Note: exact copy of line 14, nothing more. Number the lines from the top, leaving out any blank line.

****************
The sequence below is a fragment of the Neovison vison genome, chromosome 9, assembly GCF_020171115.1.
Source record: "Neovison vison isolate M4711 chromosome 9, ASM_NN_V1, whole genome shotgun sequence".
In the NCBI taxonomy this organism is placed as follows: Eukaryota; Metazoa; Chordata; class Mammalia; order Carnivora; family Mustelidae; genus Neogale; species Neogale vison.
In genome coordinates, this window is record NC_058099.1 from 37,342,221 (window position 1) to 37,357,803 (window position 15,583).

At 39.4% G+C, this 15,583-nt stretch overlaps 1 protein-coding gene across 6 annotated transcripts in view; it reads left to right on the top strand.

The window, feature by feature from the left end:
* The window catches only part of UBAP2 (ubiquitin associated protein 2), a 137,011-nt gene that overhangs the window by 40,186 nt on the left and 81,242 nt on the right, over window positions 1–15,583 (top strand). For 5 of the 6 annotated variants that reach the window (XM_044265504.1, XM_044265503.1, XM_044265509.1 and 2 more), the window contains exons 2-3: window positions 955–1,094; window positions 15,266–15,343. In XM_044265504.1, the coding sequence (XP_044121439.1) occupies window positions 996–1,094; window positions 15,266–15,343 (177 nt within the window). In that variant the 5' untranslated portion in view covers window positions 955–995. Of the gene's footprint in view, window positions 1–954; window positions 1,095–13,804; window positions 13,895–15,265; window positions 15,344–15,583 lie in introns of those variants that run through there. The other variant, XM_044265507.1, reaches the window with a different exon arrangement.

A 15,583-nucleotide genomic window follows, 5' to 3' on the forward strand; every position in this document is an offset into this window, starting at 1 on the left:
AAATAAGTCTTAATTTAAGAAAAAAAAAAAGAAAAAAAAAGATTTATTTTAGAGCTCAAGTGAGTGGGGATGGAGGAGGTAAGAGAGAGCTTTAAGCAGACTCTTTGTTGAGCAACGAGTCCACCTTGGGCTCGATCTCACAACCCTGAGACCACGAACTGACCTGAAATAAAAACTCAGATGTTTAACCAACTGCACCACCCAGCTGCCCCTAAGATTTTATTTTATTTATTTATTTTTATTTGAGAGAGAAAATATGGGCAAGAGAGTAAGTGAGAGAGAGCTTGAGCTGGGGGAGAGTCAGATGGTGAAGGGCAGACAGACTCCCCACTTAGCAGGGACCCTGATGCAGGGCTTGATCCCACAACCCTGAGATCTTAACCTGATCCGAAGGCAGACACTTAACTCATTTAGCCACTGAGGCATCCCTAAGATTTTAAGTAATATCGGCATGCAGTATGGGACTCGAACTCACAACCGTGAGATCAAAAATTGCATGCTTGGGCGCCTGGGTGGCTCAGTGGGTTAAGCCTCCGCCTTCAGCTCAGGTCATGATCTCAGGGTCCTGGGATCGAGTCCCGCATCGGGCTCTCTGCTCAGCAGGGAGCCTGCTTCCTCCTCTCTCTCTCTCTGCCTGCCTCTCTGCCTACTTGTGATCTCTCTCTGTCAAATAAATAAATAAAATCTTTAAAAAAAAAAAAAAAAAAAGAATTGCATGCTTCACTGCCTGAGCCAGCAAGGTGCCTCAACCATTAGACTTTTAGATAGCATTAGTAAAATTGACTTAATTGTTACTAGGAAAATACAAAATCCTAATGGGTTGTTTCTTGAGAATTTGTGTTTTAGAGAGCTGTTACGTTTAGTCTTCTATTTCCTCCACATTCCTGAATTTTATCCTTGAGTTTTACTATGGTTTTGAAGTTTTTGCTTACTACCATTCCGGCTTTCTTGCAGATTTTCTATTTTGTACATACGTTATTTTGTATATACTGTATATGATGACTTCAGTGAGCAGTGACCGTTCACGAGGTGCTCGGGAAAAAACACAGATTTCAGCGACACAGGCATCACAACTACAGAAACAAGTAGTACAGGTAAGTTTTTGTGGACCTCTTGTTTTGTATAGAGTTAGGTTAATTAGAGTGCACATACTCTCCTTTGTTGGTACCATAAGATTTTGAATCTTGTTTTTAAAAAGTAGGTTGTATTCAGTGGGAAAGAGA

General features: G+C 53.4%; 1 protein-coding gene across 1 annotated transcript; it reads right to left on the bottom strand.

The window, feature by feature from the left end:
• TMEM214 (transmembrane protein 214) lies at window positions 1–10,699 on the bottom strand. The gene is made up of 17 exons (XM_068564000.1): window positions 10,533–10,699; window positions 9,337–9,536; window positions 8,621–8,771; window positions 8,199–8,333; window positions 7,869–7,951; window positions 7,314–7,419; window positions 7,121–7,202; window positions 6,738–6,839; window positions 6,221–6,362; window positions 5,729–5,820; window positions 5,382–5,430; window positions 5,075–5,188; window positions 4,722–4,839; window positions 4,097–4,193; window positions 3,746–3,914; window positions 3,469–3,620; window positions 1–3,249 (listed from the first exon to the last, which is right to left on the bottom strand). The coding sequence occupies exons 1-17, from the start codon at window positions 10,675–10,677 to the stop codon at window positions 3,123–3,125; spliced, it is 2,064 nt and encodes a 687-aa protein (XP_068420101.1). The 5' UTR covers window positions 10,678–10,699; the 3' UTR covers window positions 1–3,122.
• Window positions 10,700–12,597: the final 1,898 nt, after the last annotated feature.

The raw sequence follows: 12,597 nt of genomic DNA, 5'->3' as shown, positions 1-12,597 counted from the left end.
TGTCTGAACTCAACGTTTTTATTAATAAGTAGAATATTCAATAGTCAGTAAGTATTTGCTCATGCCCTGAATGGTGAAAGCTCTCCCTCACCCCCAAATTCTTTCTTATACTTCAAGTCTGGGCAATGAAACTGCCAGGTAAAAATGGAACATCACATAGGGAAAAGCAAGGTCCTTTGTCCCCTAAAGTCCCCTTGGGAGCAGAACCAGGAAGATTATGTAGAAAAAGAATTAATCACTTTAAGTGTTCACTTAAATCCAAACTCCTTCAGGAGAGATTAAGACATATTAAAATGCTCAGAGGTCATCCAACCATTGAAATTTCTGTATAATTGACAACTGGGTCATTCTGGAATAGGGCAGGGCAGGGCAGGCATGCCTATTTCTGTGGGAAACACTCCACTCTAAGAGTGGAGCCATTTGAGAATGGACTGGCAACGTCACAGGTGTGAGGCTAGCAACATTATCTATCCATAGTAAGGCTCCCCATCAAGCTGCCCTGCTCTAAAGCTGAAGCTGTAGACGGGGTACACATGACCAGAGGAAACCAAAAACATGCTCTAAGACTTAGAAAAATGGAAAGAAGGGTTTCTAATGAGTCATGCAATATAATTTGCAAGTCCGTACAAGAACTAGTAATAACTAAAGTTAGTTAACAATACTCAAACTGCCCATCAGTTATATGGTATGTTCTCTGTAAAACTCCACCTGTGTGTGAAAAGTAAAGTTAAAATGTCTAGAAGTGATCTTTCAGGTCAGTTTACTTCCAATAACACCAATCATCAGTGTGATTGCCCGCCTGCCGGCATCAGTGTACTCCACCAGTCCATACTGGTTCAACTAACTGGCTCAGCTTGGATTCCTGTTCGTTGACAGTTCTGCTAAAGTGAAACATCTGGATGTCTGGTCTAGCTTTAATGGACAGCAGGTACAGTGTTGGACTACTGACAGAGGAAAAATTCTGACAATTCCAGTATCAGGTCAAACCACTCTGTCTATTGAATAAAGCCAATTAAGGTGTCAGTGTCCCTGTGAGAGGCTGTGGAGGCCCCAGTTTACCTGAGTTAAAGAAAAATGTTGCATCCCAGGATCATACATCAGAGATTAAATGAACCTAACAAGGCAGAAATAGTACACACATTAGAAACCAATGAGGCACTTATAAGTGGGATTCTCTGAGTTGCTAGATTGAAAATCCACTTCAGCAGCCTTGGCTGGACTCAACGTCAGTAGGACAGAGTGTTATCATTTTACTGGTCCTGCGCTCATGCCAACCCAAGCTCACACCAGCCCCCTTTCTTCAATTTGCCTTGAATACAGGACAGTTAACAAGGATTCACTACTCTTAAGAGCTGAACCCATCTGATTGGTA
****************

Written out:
The raw sequence follows: 12,597 nt of genomic DNA, 5'->3' as shown, positions 1-12,597 counted from the left end.